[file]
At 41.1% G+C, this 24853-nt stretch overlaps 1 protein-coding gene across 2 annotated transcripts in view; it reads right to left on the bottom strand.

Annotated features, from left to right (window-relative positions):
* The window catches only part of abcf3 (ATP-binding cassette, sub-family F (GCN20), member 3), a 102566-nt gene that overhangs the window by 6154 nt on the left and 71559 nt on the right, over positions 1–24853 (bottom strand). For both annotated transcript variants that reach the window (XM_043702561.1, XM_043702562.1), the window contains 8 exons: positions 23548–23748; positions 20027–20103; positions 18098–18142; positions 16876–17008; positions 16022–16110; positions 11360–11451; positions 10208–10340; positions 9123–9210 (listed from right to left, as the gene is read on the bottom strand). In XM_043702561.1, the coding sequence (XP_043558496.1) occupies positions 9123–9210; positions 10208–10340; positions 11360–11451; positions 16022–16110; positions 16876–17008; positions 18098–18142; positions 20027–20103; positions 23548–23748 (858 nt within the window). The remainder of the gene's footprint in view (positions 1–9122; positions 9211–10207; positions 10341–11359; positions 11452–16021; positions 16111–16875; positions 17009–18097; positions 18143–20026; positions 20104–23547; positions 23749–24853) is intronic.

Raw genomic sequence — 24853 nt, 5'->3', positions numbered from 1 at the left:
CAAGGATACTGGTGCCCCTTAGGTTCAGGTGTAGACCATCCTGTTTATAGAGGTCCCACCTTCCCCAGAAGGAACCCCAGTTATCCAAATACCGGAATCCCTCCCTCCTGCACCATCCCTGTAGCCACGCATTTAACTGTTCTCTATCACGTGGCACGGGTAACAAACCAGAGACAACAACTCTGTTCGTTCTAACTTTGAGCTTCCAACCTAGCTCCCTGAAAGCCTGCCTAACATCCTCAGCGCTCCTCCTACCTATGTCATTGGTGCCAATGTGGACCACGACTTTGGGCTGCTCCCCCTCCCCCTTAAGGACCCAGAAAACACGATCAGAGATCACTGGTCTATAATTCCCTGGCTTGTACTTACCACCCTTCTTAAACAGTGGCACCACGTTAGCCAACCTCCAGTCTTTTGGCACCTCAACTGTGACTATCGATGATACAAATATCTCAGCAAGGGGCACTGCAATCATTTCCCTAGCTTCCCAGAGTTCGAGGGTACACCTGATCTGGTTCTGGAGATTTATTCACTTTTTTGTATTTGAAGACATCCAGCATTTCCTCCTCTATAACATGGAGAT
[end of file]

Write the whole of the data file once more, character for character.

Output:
At 41.1% G+C, this 24853-nt stretch overlaps 1 protein-coding gene across 2 annotated transcripts in view; it reads right to left on the bottom strand.

Annotated features, from left to right (window-relative positions):
* The window catches only part of abcf3 (ATP-binding cassette, sub-family F (GCN20), member 3), a 102566-nt gene that overhangs the window by 6154 nt on the left and 71559 nt on the right, over positions 1–24853 (bottom strand). For both annotated transcript variants that reach the window (XM_043702561.1, XM_043702562.1), the window contains 8 exons: positions 23548–23748; positions 20027–20103; positions 18098–18142; positions 16876–17008; positions 16022–16110; positions 11360–11451; positions 10208–10340; positions 9123–9210 (listed from right to left, as the gene is read on the bottom strand). In XM_043702561.1, the coding sequence (XP_043558496.1) occupies positions 9123–9210; positions 10208–10340; positions 11360–11451; positions 16022–16110; positions 16876–17008; positions 18098–18142; positions 20027–20103; positions 23548–23748 (858 nt within the window). The remainder of the gene's footprint in view (positions 1–9122; positions 9211–10207; positions 10341–11359; positions 11452–16021; positions 16111–16875; positions 17009–18097; positions 18143–20026; positions 20104–23547; positions 23749–24853) is intronic.

Raw genomic sequence — 24853 nt, 5'->3', positions numbered from 1 at the left:
CAAGGATACTGGTGCCCCTTAGGTTCAGGTGTAGACCATCCTGTTTATAGAGGTCCCACCTTCCCCAGAAGGAACCCCAGTTATCCAAATACCGGAATCCCTCCCTCCTGCACCATCCCTGTAGCCACGCATTTAACTGTTCTCTATCACGTGGCACGGGTAACAAACCAGAGACAACAACTCTGTTCGTTCTAACTTTGAGCTTCCAACCTAGCTCCCTGAAAGCCTGCCTAACATCCTCAGCGCTCCTCCTACCTATGTCATTGGTGCCAATGTGGACCACGACTTTGGGCTGCTCCCCCTCCCCCTTAAGGACCCAGAAAACACGATCAGAGATCACTGGTCTATAATTCCCTGGCTTGTACTTACCACCCTTCTTAAACAGTGGCACCACGTTAGCCAACCTCCAGTCTTTTGGCACCTCAACTGTGACTATCGATGATACAAATATCTCAGCAAGGGGCACTGCAATCATTTCCCTAGCTTCCCAGAGTTCGAGGGTACACCTGATCTGGTTCTGGAGATTTATTCACTTTTTTGTATTTGAAGACATCCAGCATTTCCTCCTCTATAACATGGAGAT